In the September issue Jeremy Morse presented the eighth update of his book Chess Problems: Tasks and Records, while Russian composer Andrei Spirin detailed his researches into strategic combinations with promoted pieces. John Rice continued his review of recent British awardwinners and reported on this year’s meeting at Messigny. The informal awards for Retros 2003-2004 and Twomovers 2003 were published. The Supplement included a selection of problems by Petko Petkov, and an explanatory article by David Shire on the popular fairy piece the Nightrider.
3rd Place, Baltic Sea Ty., 1991-1993
Mate in 2
1.Qf3 (>2.Qe4) 1...Kxd3 2.Bf5 1...Rxd3 2.Kf5 1...Sxd3 2.Sf5 1...cxd3 2.f5 1...Bd5 2.Qxd5
A notable task, showing 4 defences on d3 met by mates on f5.
1st Prize=, Shakhmatna misl, 1979
Mate in 5
1.Rf7 (>2.Sxc7+ Kf4 3.Se6+ Kf5 4.Se8+ Ke4 5.Sd6 1...Qb8 2.Sxd4+ Kf4 3.Se6+ Kf5 4.Sxd5+ Ke4 5.Sc3 1...Bg4 2.Sxh7+ Ke4 3.Sf6+ Kf5 4.Sf8+ Kf4 5.Sxg6
A clear-cut example of Petkov’s composing skill. In three variations the front piece of a battery captures on the second move to free a square from which the other front piece will deliver the mating check three moves later.
Sp. Prize, diagrammes, 2002-2003
White to play and draw
A simple but elegant idea typical of the late Mike Bent. It was awarded a Special Prize by judge Jonathan Mestel to mark Mike’s lifetime achievement as Britain’s most prolific study composer. 1.Bd1+ Kb5 2.Ba4+ Kxa4 and now the line is cleared for the white queen 3.Qd1+ Kb5 4.Qh5+ Qxh5 stalemate.
The November issue contained various reports on events at the 48th World Congress of Chess Composition, held at Eretria, Greece, where, in the solving World Championship Great Britain won the team title, with Jonathan Mestel and John Nunn taking silver and bronze respectively in the individual event. The duo were also successful in the Open solving event, Nunn winning gold and Mestel silver. Geoff Foster and Bob Meadley presented an article on Australian composer Arthur Mosely and his column in the Brisbane Courier, while In the Library reviewed the famous mid-19th century work Collection des plus beaux problèmes d’échecs by Aaron Alexandre.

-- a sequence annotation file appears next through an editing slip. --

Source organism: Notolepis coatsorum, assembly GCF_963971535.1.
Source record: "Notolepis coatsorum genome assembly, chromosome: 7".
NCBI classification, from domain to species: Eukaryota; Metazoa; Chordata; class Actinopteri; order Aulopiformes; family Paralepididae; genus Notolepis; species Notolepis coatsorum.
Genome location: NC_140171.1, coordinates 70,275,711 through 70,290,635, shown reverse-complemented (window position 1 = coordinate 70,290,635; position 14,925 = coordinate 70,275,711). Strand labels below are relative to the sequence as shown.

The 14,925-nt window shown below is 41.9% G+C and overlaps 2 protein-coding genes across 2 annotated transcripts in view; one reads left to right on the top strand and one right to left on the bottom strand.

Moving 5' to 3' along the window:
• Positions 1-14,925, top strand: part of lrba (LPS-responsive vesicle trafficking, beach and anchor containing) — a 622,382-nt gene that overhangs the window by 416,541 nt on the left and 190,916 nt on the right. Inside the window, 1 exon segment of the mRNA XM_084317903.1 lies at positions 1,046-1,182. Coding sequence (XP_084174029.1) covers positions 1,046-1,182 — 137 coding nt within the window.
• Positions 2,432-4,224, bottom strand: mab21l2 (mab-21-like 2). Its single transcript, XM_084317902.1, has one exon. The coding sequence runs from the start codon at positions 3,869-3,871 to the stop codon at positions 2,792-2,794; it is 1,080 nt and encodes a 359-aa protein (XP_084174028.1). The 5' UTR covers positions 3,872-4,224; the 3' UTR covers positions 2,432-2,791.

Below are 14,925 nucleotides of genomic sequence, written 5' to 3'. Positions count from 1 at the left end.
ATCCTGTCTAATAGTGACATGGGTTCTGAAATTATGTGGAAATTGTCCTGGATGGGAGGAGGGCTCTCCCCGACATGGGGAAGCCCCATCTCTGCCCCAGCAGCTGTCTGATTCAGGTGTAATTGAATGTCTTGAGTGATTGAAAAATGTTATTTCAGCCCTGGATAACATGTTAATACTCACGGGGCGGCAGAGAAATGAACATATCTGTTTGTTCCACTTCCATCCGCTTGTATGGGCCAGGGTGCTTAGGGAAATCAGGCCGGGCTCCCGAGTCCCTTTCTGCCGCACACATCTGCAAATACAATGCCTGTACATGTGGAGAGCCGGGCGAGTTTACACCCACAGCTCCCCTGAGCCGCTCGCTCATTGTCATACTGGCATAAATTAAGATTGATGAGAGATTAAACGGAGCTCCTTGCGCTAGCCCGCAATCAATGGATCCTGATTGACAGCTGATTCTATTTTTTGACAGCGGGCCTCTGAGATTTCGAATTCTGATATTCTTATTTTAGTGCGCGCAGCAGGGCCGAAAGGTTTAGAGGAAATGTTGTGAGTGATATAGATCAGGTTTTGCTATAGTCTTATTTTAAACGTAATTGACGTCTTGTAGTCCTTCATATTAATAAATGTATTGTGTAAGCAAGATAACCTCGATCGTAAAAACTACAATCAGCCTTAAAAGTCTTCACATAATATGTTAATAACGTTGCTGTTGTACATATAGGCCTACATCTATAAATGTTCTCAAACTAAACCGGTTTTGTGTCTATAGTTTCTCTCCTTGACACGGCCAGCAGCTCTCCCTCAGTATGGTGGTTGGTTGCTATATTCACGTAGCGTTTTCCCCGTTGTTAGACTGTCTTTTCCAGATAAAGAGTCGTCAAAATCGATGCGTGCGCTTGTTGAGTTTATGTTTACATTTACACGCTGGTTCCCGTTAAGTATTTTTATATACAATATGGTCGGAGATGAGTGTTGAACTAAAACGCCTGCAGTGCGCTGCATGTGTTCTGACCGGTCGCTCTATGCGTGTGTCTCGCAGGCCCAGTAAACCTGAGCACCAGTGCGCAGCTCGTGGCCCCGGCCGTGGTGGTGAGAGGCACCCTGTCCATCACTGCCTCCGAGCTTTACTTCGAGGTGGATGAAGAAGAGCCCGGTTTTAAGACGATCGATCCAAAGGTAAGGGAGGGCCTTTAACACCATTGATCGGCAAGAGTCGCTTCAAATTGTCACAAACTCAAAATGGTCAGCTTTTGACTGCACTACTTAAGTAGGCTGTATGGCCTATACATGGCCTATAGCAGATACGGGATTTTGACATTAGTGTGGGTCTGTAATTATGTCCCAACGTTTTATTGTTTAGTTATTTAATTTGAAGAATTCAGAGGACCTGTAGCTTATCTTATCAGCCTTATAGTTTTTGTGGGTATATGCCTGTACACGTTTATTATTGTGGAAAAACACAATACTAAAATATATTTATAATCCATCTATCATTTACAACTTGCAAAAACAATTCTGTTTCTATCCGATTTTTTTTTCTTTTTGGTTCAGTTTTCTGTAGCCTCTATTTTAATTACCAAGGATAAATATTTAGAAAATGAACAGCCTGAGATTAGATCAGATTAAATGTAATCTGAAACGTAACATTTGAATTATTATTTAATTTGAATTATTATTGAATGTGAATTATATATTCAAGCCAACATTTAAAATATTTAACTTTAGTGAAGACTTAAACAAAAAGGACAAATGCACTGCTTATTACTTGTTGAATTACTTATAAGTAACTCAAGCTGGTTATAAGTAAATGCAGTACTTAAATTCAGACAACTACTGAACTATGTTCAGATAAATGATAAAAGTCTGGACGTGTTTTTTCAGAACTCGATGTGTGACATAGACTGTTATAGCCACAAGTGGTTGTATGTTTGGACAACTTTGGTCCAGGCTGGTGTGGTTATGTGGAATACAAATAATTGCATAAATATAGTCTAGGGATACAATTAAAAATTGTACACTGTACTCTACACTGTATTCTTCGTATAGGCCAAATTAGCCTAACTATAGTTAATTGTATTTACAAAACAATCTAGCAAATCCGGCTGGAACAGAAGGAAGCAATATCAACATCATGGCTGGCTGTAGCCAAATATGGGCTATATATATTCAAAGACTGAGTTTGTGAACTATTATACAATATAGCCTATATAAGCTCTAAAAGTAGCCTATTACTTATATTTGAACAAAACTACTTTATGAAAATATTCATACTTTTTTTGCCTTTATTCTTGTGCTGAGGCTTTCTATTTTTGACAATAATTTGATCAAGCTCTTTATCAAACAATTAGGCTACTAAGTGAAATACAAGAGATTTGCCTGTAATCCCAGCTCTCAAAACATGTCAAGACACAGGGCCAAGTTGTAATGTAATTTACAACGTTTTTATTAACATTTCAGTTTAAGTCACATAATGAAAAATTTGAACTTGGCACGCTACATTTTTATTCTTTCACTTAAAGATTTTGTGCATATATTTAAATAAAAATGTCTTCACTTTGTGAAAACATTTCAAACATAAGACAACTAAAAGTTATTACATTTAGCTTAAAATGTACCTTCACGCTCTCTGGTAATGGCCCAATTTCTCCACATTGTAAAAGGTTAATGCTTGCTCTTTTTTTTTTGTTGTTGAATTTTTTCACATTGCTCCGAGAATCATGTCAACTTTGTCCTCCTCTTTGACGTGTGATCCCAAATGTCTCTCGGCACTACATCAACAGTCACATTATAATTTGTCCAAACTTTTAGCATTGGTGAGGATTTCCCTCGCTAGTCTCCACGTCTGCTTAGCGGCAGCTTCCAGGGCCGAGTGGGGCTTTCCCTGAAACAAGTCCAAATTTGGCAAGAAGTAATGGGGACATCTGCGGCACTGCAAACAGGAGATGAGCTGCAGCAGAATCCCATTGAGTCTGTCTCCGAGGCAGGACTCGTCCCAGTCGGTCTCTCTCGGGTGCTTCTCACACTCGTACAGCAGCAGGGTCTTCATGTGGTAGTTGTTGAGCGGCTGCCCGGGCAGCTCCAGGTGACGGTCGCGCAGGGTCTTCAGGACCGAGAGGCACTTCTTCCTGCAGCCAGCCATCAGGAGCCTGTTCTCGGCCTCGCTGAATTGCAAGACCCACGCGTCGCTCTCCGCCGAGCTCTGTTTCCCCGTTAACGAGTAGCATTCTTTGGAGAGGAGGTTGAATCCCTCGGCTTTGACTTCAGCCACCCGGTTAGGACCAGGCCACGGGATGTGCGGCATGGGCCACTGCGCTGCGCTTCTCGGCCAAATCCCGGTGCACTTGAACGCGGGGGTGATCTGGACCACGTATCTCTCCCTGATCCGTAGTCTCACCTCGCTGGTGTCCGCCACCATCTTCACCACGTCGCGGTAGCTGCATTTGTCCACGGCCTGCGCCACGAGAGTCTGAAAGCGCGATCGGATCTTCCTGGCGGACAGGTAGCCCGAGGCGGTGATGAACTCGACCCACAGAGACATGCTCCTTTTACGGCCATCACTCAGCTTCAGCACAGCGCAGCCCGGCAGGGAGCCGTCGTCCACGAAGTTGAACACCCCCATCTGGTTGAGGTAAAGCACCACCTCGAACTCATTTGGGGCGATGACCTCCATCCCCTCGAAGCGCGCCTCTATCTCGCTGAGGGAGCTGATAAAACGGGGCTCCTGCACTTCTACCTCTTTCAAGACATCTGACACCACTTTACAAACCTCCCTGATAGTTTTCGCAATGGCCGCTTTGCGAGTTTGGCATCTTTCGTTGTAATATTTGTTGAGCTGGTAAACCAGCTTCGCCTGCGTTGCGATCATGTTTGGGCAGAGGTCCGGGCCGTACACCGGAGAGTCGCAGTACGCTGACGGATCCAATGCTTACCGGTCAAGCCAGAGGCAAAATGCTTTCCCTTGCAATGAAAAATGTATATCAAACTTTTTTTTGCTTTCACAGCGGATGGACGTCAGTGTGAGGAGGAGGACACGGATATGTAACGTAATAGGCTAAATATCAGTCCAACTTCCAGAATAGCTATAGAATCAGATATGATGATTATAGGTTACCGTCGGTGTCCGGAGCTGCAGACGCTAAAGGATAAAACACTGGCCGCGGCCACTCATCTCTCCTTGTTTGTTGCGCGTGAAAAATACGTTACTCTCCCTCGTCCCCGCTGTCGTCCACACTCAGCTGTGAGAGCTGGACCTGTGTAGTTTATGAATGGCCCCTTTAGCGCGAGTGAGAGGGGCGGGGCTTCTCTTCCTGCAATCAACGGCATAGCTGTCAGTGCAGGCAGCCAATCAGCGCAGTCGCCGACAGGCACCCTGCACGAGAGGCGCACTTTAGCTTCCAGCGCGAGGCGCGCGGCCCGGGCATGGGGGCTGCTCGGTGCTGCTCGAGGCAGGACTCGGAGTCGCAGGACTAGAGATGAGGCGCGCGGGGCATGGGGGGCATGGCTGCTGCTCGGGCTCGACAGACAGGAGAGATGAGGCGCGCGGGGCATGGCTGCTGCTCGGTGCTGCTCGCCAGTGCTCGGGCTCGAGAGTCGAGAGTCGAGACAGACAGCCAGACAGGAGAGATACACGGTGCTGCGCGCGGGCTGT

In the Supplement Juraj Lörinc examined the fairy piece known as the Lion, John Rice annotated a selection of the work of the late Alex Casa, and Steve Giddins presented some studies with which to torment your team-mates.
1st Prize, Northern Whig, 1912
1.Se4 (>2.Re8) 1...Kxe4 2.Re8 1...dxe4 2.Bd4 1...Bxe4 2.d4 1...fxe4 2.Qe6 1...Scxe4 2.Rxd5 1...Sfxe4 2.Sxd3 1...Rxe4 2.Qxf5 1...Qxe4 2.Qh8
A famous problem, showing an eight-fold sacrifice of the white knight.
Taschenbuch für Schachfreunde, 1814
Mate in 5 with the pawn,
without capturing the rook
Not many problems from the early 19th century are still worth a diagram today, but this conditional, with its superb second move, is one. 1.Qc8+ Rb8 2.Ke7!! Rxc8 3.Bg2+ Kb8 4.Ba7+ Kxc7 5.b6
2nd HM., Tidskrift för Schack, 1953
Mate in 2
Set play: 1...Sbxd4 2.Bd5 1...Scxd4 2.Bd3 1...Qxd4 2.Qg2 1.Sd5 (>2.Qh4) 1...Sbxd4 2.Sxf6 1...Scxd4 2.Sc3 1...Qxd4 2.Qf3
A problem showing selfblocks with dual avoidance, known as Stocchi blocks. In the diagram, if a dummy piece blocked d4, White would have three mates, 2.Bd5, 2.Bd3 and 2.Qg2. Various effects contained in each black capture ensure that only one mate works each time. After the key move the arrival of a dummy piece on d4 would allow three new mates, 2.Sxf6, 2.Sxc3 and 2.Qf3, and again these are accurately separated.